Jul 22 2016
I was reminiscing to a co-worker about my time in Japan, and told him a story that I’m not sure I’ve ever told anyone else. So, why not regale the internet with pointless personal anecdotes?
For those who don’t know, I taught ESL in Japan from the summer of 2004-2005. Somehow I had ended up connecting with the owner of a private school that was located in Utsunomiya. Definitely something of a backwater locale, even though it’s only 60 miles away from Tokyo. Most of my teaching was in the main office that was close to the center of the city, but I also had to regularly commute to a satellite office that was in nearby Tochigi (bizarrely, on a rail line operated by a department store). The school I worked for, being a small family-run business, had all ages of students: I sometimes “taught” preschool kids, and my oldest student was a guy in his 80s (whenever he missed a class I worried that he had died).
One of my students at this satellite office was a junior high student named Moe (pronounced moh-ay). She was actually one of my better students; since she was more fluent in English, our lessons were more high-level, and therefore less boring for me. Towards the end of the 2005 school year, my Japanese co-worker and I had finished a lesson with Moe, when she invited us both to a concert that her school band was giving. While my co-worker demurred, I thought, “Why not?” and told her I’d go (toward the end of my year-long contract, I’d determined that I was not going to stay in Japan, so attempted to have a “try anything” attitude during my remaining time).
The concert was on a Sunday, and the day before I was working in the Tochigi office as usual (yes, I had to work on Saturdays, and got Sunday/Monday off). Imagine my bemusement/concern when, at the end of the day, my co-worker suddenly pulls out a giant bouquet of flowers. “Here, you can give these to Moe.” she blathered. I worried about what people might think of a 20-something foreigner giving flowers to a young female student, but felt obligated at the same time. Cursing her under my breath, I took the bouquet, trying not to think about what I was going to do with it.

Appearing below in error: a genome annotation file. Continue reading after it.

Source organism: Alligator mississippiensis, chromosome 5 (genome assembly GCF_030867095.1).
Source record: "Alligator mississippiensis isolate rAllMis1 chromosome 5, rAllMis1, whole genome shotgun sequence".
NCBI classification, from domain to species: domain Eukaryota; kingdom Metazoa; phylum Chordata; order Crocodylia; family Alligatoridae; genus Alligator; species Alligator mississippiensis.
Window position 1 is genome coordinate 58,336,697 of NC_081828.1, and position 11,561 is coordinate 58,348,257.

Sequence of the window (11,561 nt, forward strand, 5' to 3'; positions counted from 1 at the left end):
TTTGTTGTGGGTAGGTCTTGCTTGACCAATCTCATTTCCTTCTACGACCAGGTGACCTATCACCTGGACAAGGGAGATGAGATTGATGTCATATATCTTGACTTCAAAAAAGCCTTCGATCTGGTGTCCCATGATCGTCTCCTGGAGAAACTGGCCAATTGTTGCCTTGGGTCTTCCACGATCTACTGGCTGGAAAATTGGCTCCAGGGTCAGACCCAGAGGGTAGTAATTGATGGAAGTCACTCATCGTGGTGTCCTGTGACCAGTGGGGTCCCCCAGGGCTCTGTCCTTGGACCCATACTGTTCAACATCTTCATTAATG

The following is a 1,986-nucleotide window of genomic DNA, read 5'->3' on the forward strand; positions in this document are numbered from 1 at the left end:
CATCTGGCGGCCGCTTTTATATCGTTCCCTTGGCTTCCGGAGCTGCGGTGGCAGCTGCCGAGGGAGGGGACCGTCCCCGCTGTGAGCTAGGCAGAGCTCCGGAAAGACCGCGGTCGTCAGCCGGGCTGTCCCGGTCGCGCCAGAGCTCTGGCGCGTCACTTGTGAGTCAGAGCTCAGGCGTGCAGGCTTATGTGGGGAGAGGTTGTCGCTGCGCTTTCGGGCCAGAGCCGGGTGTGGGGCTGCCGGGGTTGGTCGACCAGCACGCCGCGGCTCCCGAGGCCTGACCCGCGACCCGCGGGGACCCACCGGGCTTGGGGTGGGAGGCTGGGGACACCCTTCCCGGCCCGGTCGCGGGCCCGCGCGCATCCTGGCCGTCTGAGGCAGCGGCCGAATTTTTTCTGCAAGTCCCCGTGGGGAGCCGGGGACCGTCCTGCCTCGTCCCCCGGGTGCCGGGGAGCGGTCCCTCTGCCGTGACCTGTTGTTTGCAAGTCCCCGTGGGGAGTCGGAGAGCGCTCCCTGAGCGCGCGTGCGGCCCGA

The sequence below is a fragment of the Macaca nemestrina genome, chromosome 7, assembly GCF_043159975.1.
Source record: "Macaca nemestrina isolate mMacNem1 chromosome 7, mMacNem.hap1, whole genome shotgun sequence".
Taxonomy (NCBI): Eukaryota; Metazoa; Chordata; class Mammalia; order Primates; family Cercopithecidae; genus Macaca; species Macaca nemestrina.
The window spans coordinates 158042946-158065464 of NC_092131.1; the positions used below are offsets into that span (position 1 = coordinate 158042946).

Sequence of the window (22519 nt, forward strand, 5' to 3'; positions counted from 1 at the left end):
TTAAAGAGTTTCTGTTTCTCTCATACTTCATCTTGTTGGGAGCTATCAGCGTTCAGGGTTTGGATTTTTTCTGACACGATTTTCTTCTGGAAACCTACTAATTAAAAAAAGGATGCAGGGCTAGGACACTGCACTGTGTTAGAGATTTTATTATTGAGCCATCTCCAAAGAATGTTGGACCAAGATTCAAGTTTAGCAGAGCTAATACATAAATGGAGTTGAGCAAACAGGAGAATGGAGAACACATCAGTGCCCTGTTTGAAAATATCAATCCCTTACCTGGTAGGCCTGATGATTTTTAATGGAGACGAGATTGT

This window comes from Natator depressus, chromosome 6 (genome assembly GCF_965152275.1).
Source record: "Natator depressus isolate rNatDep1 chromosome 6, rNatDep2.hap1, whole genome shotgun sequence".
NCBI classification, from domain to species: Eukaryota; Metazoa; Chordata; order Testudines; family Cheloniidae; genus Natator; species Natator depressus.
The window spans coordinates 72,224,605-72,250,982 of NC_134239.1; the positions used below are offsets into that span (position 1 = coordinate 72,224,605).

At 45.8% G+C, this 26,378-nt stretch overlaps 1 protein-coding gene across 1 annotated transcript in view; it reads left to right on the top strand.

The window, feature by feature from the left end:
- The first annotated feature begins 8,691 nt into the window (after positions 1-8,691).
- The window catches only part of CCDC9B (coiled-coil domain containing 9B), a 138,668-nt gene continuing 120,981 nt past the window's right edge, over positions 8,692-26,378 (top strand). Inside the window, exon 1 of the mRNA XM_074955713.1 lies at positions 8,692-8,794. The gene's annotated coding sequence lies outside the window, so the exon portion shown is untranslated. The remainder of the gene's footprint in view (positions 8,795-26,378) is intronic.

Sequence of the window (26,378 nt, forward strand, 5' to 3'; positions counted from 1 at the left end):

The next day, for the first time ever, I took the train to Tochigi for non-work-related purposes, and walked to the school. It felt pretty weird to be commuting on my day off. I ended up stuffing those damn flowers into my backpack, and figured I’d worry about them later. As I walked into the school auditorium’s foyer, I could almost hear people’s necks snapping as they turned to look at me. Of course, I was the only non-Japanese person there. And I don’t know why I didn’t think of it before, but of course it was an all girls school. The awkwardness of my presence had just increased exponentially. I brazened it out and found an inconspicuous seat near the back.
From what I remember, the concert itself was actually enjoyable. I didn’t go in expecting too much (remembering my own school-age band concerts), but as you might imagine, the Japanese always seem to take things to the next level. Not only was the music played impeccably, they also threw in some choreographed movement with their instruments.
After the thing ended, the students dispersed into the audience to receive congratulations from their various family members, and I had to deliver that albatross-like bouquet. Fortunately, I was able to hand it over pretty inconspicuously, thanks to the crowd.
After the meet ‘n greet, the students were called back up to the stage for a group photo. Imagine my chagrin when the photographer, seeing a white guy hanging around, yelled, “Who’s he with?” When it became known that I was Moe’s English teacher, he told me to get up on the stage for a photo, a suggestion that was enthusiastically received by the girls themselves. “Jeez, you’re tall!” I remember one remarking.
So, somewhere in Tochigi, there’s a photo of an all-girls junior high jazz band with a nerdy guy standing in the middle of the group, trying desperately not to look as awkward as he feels. Good times 😅.